Jim’s Quote of the Day:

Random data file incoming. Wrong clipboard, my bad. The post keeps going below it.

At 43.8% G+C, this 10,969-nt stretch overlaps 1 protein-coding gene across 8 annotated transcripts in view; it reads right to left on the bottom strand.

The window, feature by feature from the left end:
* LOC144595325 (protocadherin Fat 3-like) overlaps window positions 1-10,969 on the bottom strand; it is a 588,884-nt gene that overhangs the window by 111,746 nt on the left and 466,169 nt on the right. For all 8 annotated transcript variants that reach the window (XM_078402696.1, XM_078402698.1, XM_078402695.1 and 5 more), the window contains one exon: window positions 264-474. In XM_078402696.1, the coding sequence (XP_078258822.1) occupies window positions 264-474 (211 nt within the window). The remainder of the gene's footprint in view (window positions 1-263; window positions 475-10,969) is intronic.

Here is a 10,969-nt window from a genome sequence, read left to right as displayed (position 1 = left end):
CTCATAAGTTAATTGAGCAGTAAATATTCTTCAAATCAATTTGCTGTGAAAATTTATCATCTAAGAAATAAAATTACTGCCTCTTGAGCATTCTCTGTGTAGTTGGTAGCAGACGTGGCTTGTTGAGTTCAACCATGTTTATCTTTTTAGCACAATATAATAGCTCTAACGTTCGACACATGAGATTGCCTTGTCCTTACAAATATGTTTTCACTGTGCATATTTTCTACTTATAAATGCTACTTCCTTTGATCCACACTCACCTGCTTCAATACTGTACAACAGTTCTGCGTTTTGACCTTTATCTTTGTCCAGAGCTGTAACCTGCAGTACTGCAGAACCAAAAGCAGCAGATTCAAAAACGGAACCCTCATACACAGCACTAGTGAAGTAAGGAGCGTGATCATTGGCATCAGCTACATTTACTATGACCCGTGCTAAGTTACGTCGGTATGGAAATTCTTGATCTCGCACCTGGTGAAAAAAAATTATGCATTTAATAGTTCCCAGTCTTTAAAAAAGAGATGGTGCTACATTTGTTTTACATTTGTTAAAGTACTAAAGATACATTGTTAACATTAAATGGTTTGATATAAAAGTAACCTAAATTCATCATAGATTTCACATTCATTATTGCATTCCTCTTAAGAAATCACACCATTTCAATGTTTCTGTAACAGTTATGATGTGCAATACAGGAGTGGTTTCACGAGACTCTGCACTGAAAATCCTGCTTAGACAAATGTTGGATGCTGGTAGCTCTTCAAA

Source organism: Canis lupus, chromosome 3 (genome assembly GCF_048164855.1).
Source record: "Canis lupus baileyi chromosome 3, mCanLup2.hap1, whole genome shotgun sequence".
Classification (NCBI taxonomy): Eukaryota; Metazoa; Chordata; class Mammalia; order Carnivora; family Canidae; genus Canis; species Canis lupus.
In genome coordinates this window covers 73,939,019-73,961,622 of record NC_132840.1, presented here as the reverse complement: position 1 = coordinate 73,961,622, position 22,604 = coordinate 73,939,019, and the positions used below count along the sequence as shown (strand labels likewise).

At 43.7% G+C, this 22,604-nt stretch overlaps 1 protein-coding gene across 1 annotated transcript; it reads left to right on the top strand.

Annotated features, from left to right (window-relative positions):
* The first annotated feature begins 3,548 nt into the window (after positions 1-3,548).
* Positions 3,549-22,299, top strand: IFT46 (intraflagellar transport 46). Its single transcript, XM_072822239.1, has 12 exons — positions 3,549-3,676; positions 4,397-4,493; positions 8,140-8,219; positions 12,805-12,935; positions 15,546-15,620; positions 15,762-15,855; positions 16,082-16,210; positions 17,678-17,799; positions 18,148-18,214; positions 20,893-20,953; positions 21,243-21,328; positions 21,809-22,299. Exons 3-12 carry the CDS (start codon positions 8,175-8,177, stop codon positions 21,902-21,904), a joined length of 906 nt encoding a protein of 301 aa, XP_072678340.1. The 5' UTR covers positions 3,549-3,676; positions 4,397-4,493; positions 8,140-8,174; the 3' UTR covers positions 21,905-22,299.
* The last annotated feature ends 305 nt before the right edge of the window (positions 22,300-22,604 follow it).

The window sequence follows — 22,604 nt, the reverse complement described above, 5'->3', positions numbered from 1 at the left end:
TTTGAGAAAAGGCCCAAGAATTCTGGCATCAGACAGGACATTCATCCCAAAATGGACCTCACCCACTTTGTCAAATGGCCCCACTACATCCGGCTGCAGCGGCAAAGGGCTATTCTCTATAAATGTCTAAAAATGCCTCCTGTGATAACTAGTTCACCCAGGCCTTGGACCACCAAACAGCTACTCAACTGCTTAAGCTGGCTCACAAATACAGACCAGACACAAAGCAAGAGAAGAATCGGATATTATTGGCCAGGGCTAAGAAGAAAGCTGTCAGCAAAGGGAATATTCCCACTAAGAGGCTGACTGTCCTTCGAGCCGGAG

“The number of deaths from violence will be far exceeded by deaths from cold and hunger. The total casualty list will include a remarkable number of deaths in hospitals. Some millions of people will die in the two weeks during which the crisis will last. With hygiene virtually absent, an epidemic will be the widespread new phenomenon causing more deaths. This will be the decisively lethal fact – half the surviving population will die of bubonic plague. Historians estimate that during the fourteenth century the plague destroyed half to two thirds of the population of Europe. We think of that as long ago and far away, and we cannot help thinking that the plague is one of history’s horrors, unknown in the modern world for about 170 years. But as Hans Zissner wrote in Rats, Lice and History, ‘We have no satisfactory explanation for the disappearance of plague epidemics from the Western countries and we must assume that in spite of the infectiousness of the plague-bacillus, the plentiness of rats their occasional infection with plague and their invariable infestation with fleas, the evolution of an epidemic requires a delicate adjustment of many conditions which have fortunately failed to eventuate in Western Europe and America during the last (nineteenth) century. The most reasonable clue lies in the domestication of rats. Plague epidemics in man are usually preceded by widespread epizootics among rats; and under the conditions of housing, food storage, cellar construction, and such that have gradually developed in civilized countries, rats do not migrate through cities and villages as they formerly did. Plague foci among rats remain restricted to individual families and colonies’.” – Roberto Vacca, The Coming Dark Age